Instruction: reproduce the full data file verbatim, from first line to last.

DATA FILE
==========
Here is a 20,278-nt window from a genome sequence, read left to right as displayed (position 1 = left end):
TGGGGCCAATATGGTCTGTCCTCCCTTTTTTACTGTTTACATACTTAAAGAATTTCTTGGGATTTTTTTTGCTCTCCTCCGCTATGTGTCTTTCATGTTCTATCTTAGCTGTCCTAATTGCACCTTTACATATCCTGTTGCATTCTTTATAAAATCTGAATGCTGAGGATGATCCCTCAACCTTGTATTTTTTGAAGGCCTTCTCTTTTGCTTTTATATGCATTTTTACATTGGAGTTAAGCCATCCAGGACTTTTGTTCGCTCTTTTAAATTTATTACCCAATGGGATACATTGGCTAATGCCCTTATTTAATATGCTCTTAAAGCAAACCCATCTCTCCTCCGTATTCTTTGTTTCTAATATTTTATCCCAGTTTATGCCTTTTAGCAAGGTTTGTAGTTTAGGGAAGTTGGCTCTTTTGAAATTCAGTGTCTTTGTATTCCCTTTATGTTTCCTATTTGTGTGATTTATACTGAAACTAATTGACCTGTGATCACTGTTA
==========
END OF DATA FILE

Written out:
Here is a 20,278-nt window from a genome sequence, read left to right as displayed (position 1 = left end):
TGGGGCCAATATGGTCTGTCCTCCCTTTTTTACTGTTTACATACTTAAAGAATTTCTTGGGATTTTTTTTGCTCTCCTCCGCTATGTGTCTTTCATGTTCTATCTTAGCTGTCCTAATTGCACCTTTACATATCCTGTTGCATTCTTTATAAAATCTGAATGCTGAGGATGATCCCTCAACCTTGTATTTTTTGAAGGCCTTCTCTTTTGCTTTTATATGCATTTTTACATTGGAGTTAAGCCATCCAGGACTTTTGTTCGCTCTTTTAAATTTATTACCCAATGGGATACATTGGCTAATGCCCTTATTTAATATGCTCTTAAAGCAAACCCATCTCTCCTCCGTATTCTTTGTTTCTAATATTTTATCCCAGTTTATGCCTTTTAGCAAGGTTTGTAGTTTAGGGAAGTTGGCTCTTTTGAAATTCAGTGTCTTTGTATTCCCTTTATGTTTCCTATTTGTGTGATTTATACTGAAACTAATTGACCTGTGATCACTGTTA